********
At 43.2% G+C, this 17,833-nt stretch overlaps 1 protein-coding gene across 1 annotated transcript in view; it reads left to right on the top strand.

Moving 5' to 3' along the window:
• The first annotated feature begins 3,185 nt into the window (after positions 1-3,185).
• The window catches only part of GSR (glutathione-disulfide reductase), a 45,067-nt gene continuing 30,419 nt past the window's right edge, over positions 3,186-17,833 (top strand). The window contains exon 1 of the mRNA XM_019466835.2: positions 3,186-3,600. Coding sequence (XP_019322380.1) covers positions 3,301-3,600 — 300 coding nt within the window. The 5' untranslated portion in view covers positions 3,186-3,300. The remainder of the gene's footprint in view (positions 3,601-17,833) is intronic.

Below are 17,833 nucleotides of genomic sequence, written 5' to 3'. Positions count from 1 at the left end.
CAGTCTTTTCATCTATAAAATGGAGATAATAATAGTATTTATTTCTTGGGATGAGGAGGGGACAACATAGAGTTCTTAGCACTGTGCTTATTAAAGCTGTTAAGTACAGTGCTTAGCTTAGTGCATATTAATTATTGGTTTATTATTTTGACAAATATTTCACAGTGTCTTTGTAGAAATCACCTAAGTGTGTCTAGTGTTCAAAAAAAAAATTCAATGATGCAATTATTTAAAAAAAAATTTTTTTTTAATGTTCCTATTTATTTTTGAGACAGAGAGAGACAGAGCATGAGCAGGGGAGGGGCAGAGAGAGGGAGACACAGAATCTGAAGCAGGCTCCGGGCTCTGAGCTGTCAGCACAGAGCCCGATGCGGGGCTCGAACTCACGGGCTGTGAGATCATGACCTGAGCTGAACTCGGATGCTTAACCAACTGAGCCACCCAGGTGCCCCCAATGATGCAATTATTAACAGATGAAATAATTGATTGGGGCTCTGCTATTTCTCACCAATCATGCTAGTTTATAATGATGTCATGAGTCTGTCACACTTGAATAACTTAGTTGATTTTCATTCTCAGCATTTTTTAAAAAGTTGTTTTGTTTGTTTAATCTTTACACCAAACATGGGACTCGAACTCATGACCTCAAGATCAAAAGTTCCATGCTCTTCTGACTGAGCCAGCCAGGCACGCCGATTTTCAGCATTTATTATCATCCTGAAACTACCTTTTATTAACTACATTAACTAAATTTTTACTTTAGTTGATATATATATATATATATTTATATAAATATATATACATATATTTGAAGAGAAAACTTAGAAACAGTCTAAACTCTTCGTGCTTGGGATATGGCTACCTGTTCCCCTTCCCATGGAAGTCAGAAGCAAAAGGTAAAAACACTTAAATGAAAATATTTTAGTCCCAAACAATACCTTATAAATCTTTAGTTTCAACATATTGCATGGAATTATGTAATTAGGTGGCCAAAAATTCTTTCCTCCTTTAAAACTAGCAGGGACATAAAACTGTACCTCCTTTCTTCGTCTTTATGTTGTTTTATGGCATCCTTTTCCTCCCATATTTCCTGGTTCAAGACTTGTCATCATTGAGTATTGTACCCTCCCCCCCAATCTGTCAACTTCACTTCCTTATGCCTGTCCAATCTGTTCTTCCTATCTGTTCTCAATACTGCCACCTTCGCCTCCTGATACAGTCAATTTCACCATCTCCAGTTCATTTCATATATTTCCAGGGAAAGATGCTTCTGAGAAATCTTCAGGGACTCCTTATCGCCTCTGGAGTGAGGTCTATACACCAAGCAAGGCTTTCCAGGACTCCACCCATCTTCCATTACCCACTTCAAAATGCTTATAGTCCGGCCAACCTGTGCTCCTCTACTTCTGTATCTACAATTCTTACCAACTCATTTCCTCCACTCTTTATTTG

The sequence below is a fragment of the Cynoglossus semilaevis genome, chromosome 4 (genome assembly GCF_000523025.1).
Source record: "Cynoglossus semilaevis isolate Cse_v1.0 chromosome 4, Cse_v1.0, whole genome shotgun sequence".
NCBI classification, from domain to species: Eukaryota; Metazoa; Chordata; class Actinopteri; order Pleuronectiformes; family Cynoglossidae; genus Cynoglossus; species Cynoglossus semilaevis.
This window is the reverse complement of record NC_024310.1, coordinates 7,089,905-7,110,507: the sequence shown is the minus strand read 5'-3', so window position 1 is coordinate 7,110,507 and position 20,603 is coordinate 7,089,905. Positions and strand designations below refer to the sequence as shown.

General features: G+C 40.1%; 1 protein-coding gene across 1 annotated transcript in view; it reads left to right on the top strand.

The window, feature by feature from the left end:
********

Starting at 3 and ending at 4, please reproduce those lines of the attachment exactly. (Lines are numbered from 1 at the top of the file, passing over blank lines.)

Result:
• The first annotated feature begins 3,185 nt into the window (after positions 1-3,185).
• The window catches only part of GSR (glutathione-disulfide reductase), a 45,067-nt gene continuing 30,419 nt past the window's right edge, over positions 3,186-17,833 (top strand). The window contains exon 1 of the mRNA XM_019466835.2: positions 3,186-3,600. Coding sequence (XP_019322380.1) covers positions 3,301-3,600 — 300 coding nt within the window. The 5' untranslated portion in view covers positions 3,186-3,300. The remainder of the gene's footprint in view (positions 3,601-17,833) is intronic.